Some “creative accounting” is keeping the cost of public transportation significantly higher than the promised cut that was supposed to go into effect beginning midnight Monday, according to a riders’ rights group. In an analysis released to the media by the Transportation Our Way (Tachburah Bederech Shelanu) group, the promised 14.5 percent reduction in public transport costs has “magically” fallen to, on average, no more than 8 percent for many riders.
The group has demanded that MK Rabbi Moshe Gafni, in his capacity as chairman of the Knesset Finance Committee, intervene to ensure that riders get the full benefit that they are entitled to, and that the law originally proposed reflects the benefit intended by Finance Minister Moshe Kachlon and Interior Minister Rabbi Aryeh Deri.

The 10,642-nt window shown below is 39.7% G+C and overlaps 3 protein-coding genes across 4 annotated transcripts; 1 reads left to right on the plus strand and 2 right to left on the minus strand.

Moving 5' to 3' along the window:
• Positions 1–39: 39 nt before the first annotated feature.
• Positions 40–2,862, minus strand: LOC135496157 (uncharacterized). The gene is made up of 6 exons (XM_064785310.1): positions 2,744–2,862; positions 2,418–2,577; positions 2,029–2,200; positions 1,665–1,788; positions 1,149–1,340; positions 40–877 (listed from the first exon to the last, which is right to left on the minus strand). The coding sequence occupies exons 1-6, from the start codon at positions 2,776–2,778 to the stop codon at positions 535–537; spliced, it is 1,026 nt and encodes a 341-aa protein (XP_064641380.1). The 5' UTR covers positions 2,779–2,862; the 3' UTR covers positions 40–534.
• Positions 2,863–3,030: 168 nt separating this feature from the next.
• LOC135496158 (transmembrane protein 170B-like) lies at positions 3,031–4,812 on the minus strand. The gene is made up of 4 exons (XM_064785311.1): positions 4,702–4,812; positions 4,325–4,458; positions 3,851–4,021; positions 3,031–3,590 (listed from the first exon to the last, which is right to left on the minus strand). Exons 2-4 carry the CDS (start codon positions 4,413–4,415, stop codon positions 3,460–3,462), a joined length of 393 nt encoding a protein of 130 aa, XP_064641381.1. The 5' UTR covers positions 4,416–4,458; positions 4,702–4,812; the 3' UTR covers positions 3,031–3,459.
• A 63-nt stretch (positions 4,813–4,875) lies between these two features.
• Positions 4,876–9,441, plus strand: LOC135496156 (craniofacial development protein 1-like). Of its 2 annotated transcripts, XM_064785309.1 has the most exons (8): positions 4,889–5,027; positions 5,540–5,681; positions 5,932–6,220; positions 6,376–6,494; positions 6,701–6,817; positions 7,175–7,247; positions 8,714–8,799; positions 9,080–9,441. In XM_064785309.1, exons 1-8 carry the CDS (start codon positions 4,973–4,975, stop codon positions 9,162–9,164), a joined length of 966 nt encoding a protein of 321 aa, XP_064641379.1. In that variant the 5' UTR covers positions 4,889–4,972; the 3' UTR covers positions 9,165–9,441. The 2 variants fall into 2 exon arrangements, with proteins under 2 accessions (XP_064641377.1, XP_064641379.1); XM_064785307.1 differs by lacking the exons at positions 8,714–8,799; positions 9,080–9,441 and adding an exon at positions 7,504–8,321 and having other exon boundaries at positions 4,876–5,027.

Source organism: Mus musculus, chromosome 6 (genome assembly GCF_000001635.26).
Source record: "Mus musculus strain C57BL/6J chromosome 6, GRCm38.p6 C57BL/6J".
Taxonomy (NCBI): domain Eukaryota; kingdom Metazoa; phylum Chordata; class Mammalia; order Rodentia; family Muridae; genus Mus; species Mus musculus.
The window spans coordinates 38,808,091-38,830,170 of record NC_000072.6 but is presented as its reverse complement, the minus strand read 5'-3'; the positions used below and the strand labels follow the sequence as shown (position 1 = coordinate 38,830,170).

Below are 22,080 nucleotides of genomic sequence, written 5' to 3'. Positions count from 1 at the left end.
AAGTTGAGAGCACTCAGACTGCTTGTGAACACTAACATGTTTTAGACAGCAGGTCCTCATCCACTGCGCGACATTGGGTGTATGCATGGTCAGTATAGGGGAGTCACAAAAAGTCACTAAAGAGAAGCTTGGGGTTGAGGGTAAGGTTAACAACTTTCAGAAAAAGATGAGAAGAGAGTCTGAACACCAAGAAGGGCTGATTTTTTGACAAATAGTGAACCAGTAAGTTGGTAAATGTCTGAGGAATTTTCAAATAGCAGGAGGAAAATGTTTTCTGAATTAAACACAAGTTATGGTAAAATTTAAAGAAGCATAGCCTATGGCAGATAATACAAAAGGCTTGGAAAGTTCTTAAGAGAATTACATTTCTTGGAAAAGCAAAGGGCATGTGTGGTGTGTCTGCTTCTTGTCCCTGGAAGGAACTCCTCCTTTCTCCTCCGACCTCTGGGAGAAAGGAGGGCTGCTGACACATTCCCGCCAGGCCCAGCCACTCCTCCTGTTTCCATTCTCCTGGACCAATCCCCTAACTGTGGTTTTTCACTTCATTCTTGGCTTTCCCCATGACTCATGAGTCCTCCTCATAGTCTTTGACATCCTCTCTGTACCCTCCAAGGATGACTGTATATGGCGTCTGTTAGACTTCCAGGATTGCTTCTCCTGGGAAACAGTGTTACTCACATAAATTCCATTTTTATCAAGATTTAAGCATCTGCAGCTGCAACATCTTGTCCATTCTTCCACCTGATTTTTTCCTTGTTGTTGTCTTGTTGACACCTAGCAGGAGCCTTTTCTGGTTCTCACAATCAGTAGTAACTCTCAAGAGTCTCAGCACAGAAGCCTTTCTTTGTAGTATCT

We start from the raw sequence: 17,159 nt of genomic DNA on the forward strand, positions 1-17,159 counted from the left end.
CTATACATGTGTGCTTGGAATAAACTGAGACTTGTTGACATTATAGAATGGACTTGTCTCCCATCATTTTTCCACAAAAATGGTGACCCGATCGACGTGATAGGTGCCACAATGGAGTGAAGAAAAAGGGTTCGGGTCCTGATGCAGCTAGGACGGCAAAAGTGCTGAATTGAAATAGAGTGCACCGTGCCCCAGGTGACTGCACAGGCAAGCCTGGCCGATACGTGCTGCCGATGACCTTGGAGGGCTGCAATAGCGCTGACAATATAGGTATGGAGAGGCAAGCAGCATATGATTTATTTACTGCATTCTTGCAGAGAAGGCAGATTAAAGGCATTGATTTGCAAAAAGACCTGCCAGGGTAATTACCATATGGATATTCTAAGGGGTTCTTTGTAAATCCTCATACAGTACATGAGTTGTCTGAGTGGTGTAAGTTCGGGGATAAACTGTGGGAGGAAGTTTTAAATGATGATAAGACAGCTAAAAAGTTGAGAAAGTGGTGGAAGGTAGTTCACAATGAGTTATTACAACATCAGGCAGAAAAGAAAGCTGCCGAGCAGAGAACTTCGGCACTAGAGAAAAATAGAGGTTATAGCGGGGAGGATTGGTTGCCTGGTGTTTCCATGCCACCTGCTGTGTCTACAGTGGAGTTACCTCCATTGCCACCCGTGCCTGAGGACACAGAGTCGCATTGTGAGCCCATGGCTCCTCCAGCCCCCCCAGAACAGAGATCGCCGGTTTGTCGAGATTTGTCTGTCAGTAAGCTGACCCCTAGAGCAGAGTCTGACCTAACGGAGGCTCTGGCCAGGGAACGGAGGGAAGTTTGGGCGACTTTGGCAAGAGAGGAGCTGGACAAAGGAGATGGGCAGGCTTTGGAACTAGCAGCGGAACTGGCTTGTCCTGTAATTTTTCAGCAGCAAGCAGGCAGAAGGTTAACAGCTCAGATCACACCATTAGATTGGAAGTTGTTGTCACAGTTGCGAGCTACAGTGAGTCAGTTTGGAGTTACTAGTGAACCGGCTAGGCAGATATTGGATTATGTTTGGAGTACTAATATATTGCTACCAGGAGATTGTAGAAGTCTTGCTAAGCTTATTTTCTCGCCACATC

The differences in what was expected and what is being offered in terms of fare cuts surrounds a fare increase on monthly bus tickets that was instituted on Jan. 1. Transport Minister Yisrael Katz has demanded that the fare increase be reversed, as it was instituted without his appeal, but this has not occurred yet on many bus lines. Katz has said that any rider who overpays is entitled to a refund and can apply for one from the company they bought the ticket from.
Meanwhile, the reduction in price – set at 14.5 percent – was computed by most companies based on the new rates, meaning that with the fare increase, the actual discount over previous costs for most purchasers of monthly bus tickets will be a mere 8 percent, the group said. For many riders on inter-city lines who buy annual tickets, the discounts are even less – as little as 1 to 3 percent.
The full discount is being applied only to single ride tickets, and in essence, the accounting “trick” significantly erodes the 14.5 percent discount from multiple ride tickets, which have lower per-ride costs.